to be able to direct an episode in season three or four and bring all
of his ILM cronies in to help out.
"I'd make use of my employee discount -- buy two effects and get one
free," joked Oka.
IGN Interview: Heroes' Milo Ventimiglia and Masi Oka
We talk to two members of the new NBC show about super powers,
spoilers and what gives Batman his edge.
by Travis Fickett
September 26, 2006 - NBC's new show Heroes explores the lives of
several people who discover that they have powers beyond the
ordinary. At this summer's Television Critics Association event in
Pasadena, IGN TV was able to grab two of the Heroes, actors Milo
Ventimiglia (Gilmore Girls) and Masi Oka (Scrubs) for an exclusive
IGN TV: So the buzz on this show here at the TCAs is that it might be
the one to watch this season. How does that feel?
Milo Ventimiglia: As exciting as it is, that's also a scary prospect.
For 10 or 11 years of my career, I've flown under the radar. I've
been fortunate to work with some cool, creative people on some cool
shows. But it's kind of a frightening prospect to think that this
could just blow the f**k up. To think about the dynamic of how it's
going to go, how people are going to react towards us and how we'll
react with each other. I just go back to the adage of "keep your head
on the page, keep your head on the page." Don't worry about the
excitement or the bad and good things people are saying about the
show and focus on the material and the job and the responsibility to
the cast and the crew.
IGN TV: With a new producer of Gilmore Girls can you come back, do an
Ventimiglia: To be real honest I don't see a future at Gilmore Girls
anymore. I think the last episode I did where Rory shows up in Philly
and toys with Jess a bit. He says you can't keep doing this to me -
and she leaves. I think there's closure there and it's done. The
primary reason that I went back to Gilmore was because of Dan and Amy
(Palladino, the creators of Gilmore Girls). They kept saying they had
some great things they wanted me to do and be a part of and I
believed them and saw some nice growth for Jess. It was nice to come
back and play a character I had played for a long time and see that
he grew up. He didn't become an a**hole, but he turned into a nice
young man. That all goes back to the writing. I don't see myself
Masi Oka: He's part of our family now.
Ventimiglia: I am kind of busy now and won't even have the time.
IGN TV: Masi, you're looking back and in your past is Scrubs, are you
seeing only Heroes now?
Oka: Well, it's on the same network, so
Ventimiglia: Yeah, that's true. There's no WB anymore. I think I
brought the network down.
Oka: I still love that show. I think Scrubs is brilliant. It's
brilliant writing, and I owe a lot to those guys for my career. So if
they ever want me back I'll gladly do it.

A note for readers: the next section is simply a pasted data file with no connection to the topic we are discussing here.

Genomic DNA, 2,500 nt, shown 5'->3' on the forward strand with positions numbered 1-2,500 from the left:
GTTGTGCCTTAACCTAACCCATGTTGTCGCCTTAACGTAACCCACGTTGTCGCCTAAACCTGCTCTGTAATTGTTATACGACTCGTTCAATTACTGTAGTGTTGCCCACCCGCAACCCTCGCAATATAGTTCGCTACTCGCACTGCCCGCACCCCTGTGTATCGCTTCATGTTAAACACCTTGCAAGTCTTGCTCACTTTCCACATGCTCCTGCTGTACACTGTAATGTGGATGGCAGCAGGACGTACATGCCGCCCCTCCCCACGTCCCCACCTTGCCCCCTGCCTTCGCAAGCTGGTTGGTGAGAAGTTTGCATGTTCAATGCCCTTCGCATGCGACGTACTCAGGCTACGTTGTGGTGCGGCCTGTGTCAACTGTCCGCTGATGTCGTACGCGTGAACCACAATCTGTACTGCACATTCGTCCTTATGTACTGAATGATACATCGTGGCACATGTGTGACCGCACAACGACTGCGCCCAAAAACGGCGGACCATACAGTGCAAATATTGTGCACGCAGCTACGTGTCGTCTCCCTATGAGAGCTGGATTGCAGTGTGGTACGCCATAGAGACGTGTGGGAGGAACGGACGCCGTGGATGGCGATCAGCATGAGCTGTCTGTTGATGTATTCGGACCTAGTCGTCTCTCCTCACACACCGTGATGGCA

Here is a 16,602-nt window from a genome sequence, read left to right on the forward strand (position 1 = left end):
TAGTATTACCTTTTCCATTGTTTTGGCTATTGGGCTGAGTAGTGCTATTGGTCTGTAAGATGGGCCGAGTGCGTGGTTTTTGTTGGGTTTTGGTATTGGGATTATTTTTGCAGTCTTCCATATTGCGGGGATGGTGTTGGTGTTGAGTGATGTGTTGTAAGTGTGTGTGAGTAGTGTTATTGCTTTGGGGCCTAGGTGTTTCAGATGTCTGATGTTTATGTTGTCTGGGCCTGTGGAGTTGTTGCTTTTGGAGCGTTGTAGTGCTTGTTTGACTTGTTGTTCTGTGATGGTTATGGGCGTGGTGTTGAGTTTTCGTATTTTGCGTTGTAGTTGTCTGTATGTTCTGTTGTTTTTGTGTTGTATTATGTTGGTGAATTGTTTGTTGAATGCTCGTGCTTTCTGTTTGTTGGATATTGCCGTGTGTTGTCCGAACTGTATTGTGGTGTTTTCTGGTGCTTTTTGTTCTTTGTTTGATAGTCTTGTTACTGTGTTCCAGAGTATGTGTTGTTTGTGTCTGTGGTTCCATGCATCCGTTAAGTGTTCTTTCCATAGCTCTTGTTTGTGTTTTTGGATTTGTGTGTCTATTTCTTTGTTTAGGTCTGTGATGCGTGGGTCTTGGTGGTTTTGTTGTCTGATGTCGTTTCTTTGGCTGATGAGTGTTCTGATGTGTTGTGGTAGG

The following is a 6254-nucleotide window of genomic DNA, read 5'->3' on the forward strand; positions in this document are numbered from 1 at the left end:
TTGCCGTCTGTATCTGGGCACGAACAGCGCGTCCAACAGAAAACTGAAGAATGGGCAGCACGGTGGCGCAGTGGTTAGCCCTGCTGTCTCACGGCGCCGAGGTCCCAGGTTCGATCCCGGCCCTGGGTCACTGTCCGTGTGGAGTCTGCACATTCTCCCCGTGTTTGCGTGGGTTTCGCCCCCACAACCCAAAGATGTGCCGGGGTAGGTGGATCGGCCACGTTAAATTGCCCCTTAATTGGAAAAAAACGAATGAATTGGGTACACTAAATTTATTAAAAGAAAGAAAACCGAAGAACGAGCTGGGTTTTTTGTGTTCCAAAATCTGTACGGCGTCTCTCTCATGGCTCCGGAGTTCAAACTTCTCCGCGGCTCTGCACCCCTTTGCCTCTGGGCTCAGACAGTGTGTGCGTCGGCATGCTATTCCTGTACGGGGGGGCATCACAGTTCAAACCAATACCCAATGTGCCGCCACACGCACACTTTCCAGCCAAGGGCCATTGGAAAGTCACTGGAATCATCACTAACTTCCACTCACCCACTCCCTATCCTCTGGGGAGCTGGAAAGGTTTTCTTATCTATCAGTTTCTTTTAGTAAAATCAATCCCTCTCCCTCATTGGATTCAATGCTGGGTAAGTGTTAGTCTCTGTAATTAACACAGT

IGN TV: In the episodes you were in, did you work with Zach Braff as
Oka: Actually no. One episode I was in was directed by Matthew Perry,
oddly enough. But I've never worked with Zach as a director.
IGN TV: So your character can bend space and time?
Oka: Bend space and time, yeah.
IGN TV: And now your character is in New York?
Oka: We see him in New York at the end of the pilot, from there a
chain of events happen that will either lead him to stay in New York
or bring him back to Japan.
IGN TV: Milo, did you get any flak for revealing that you were an
Ventimiglia: I think a smart person can deduce "why does he think he
can fly, but he doesn't?"
IGN TV: In the pilot, what I saw, which was a rough cut with some
unfinished effects, it wasn't that clear to me that you and your
brother weren't both flying. But you're not?
Ventimiglia: No, my character can't fly. I know that was a spoiler
question they were asking about Peter, and it's something Tim [Kring,
Heroes creator] and I discussed. I think an audience member that pays
attention to the small details, and you hear Peter say "my foot
hovered before it hit the ground." Well did it? Or did he imagine it?
And why? Why could he fly at a certain point and then not at another?
And if his brother had no idea that he could fly, it's Peter's
empathic feelings that brought it out of him.
IGN TV: So is Peter something of a recruiter for the heroes?
Ventimiglia: At this point, I don't know.
Oka: The writers are brilliant. They know what they're doing. The
show asks a lot of questions, but you have to trust that they will
answer them. As many questions as they ask, they give answers. It's
what makes the show cool. That's why we don't like to give you too
many spoilers because it will be answered, we guarantee that. The
writers are so brilliant. Every episode just gets better and better.
IGN TV: There are some criticisms of shows like this, on say Lost,
where there are more questions than answers.
Oka: Jesse Alexander, who is writing for our show, comes from Lost
and he knew that was the case. So does Jeph Loeb. They're taking the
experience from Lost and learning from it.
IGN TV: Masi, you said you've said you're a Manga fan. Are you a fan
of American comics as well?
Oka: I haven't actually read too many American comics, to be honest
with you. I was a big fan of Green Lantern and Spider-Man. But the